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US Naval Research lab invention allows a surveillance drone to be launched into the air from a submerged submarine.
The US Navy has launched an unmanned aerial system (drone) from a submarine, the first time such an underwater deployment has been successful.
How does it work? According to a press release from the US Naval Research laboratory, the system was launched from the USS Providence fast attack submarine's torpedo tube.
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The UAS or drone was packaged inside of a Sea Robin launch system, which rose to the surface of the water — allowing the flying vehicle to pop into the air and fly off.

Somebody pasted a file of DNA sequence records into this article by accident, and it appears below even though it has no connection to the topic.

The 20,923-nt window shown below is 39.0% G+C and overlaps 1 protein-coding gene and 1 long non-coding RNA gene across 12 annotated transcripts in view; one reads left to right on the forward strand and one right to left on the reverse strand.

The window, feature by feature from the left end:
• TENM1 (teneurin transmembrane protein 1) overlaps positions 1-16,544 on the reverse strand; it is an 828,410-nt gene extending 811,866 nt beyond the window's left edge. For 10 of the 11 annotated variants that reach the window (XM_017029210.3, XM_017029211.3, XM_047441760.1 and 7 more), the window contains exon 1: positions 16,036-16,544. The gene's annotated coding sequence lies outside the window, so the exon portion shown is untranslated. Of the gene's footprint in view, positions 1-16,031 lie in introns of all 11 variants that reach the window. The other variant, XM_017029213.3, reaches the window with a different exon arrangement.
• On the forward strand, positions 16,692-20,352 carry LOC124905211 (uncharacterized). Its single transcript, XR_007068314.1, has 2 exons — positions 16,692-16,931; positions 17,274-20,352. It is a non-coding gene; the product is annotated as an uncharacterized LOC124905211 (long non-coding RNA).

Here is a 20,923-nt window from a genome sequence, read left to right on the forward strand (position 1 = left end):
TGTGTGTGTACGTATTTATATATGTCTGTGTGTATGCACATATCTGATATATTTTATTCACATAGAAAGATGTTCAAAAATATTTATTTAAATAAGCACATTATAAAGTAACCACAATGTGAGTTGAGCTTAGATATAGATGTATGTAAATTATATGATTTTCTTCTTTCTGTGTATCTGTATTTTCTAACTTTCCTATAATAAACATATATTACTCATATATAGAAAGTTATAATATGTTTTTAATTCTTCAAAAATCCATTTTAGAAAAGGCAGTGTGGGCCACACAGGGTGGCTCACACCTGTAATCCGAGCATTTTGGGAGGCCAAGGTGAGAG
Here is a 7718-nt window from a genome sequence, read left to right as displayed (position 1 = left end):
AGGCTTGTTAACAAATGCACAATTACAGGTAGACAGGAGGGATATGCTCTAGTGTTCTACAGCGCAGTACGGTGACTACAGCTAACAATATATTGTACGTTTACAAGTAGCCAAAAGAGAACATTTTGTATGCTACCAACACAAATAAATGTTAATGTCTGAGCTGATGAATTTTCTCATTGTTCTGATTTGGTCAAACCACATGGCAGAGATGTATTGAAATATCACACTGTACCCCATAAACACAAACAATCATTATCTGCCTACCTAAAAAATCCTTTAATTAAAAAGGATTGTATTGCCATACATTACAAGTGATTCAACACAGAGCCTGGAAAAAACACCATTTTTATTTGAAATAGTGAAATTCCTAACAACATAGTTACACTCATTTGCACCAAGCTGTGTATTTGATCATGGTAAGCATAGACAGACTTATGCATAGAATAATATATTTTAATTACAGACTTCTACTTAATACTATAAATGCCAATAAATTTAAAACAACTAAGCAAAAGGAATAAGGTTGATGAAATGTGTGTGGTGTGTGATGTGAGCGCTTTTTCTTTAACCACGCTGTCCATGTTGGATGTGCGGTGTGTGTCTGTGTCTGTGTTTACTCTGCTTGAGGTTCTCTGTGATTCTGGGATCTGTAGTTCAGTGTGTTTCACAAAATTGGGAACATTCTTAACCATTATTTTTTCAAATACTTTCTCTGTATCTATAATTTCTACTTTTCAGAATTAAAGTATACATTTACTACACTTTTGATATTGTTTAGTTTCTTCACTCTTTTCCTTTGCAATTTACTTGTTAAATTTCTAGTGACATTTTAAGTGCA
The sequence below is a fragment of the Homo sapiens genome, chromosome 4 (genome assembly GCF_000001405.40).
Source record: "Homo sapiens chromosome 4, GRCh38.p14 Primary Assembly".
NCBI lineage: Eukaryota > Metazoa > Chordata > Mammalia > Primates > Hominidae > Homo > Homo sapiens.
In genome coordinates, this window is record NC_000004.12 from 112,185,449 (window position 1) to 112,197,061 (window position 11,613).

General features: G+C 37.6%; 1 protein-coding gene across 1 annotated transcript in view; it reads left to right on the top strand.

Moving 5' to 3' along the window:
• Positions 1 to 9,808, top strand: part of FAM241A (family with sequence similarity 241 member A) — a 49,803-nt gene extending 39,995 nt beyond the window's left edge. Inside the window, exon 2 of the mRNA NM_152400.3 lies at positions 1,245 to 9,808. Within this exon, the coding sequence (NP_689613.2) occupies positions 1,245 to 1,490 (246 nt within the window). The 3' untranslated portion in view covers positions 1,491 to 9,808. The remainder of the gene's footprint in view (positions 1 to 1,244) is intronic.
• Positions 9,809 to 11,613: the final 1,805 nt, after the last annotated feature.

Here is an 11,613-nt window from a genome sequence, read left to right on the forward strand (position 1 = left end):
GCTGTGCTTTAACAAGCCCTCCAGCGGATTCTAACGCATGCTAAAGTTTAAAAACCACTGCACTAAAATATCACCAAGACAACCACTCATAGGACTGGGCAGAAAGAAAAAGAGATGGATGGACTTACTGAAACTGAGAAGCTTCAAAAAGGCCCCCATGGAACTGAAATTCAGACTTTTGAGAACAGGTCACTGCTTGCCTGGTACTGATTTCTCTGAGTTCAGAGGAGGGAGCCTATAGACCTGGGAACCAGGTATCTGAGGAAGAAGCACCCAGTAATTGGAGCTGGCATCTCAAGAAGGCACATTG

The drone, which is powered by electronic fuel cells, is able to fly for up to six hours, while live-streaming video of its surroundings to its Navy masters.
"This six-year effort represents the best in collaboration of a Navy laboratory and industry to produce a technology that meets the needs of the special operations community," said Dr. Warren Schultz, program developer and manager at NRL in the release. "The creativity and resourcefulness brought to this project by a unique team of scientists and engineers represents an unprecedented paradigm shift in UAV propulsion and launch systems."
The project reputedly cost $15 million, according to the Los Angeles Times.